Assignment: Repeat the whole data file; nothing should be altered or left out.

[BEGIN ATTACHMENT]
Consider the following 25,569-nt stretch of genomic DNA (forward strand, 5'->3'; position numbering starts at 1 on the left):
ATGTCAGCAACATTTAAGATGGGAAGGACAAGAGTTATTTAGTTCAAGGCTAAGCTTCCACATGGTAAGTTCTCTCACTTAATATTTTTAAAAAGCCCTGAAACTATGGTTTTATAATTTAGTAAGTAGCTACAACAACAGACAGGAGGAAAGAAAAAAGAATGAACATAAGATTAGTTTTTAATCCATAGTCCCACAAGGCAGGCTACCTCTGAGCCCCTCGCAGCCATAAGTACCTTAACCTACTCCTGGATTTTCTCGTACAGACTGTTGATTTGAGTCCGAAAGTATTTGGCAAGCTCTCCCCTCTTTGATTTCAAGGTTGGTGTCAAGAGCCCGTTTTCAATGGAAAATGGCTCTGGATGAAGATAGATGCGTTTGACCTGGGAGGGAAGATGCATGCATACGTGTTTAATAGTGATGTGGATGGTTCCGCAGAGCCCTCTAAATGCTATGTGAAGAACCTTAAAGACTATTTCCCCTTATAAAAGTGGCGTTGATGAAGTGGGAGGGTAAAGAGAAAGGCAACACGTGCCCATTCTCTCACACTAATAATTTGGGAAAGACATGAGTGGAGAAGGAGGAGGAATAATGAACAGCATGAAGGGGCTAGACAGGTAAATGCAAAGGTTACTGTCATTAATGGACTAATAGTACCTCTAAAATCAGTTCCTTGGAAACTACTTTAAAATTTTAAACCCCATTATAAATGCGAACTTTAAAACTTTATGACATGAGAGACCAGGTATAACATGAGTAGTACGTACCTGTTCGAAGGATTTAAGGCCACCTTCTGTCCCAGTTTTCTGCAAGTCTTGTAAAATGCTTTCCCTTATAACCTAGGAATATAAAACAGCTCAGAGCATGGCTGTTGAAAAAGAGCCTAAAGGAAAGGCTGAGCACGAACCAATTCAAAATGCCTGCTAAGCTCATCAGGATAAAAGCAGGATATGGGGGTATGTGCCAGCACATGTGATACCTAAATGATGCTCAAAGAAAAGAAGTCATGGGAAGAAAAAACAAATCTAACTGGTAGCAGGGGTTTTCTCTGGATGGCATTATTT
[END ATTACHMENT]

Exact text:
Consider the following 25,569-nt stretch of genomic DNA (forward strand, 5'->3'; position numbering starts at 1 on the left):
ATGTCAGCAACATTTAAGATGGGAAGGACAAGAGTTATTTAGTTCAAGGCTAAGCTTCCACATGGTAAGTTCTCTCACTTAATATTTTTAAAAAGCCCTGAAACTATGGTTTTATAATTTAGTAAGTAGCTACAACAACAGACAGGAGGAAAGAAAAAAGAATGAACATAAGATTAGTTTTTAATCCATAGTCCCACAAGGCAGGCTACCTCTGAGCCCCTCGCAGCCATAAGTACCTTAACCTACTCCTGGATTTTCTCGTACAGACTGTTGATTTGAGTCCGAAAGTATTTGGCAAGCTCTCCCCTCTTTGATTTCAAGGTTGGTGTCAAGAGCCCGTTTTCAATGGAAAATGGCTCTGGATGAAGATAGATGCGTTTGACCTGGGAGGGAAGATGCATGCATACGTGTTTAATAGTGATGTGGATGGTTCCGCAGAGCCCTCTAAATGCTATGTGAAGAACCTTAAAGACTATTTCCCCTTATAAAAGTGGCGTTGATGAAGTGGGAGGGTAAAGAGAAAGGCAACACGTGCCCATTCTCTCACACTAATAATTTGGGAAAGACATGAGTGGAGAAGGAGGAGGAATAATGAACAGCATGAAGGGGCTAGACAGGTAAATGCAAAGGTTACTGTCATTAATGGACTAATAGTACCTCTAAAATCAGTTCCTTGGAAACTACTTTAAAATTTTAAACCCCATTATAAATGCGAACTTTAAAACTTTATGACATGAGAGACCAGGTATAACATGAGTAGTACGTACCTGTTCGAAGGATTTAAGGCCACCTTCTGTCCCAGTTTTCTGCAAGTCTTGTAAAATGCTTTCCCTTATAACCTAGGAATATAAAACAGCTCAGAGCATGGCTGTTGAAAAAGAGCCTAAAGGAAAGGCTGAGCACGAACCAATTCAAAATGCCTGCTAAGCTCATCAGGATAAAAGCAGGATATGGGGGTATGTGCCAGCACATGTGATACCTAAATGATGCTCAAAGAAAAGAAGTCATGGGAAGAAAAAACAAATCTAACTGGTAGCAGGGGTTTTCTCTGGATGGCATTATTT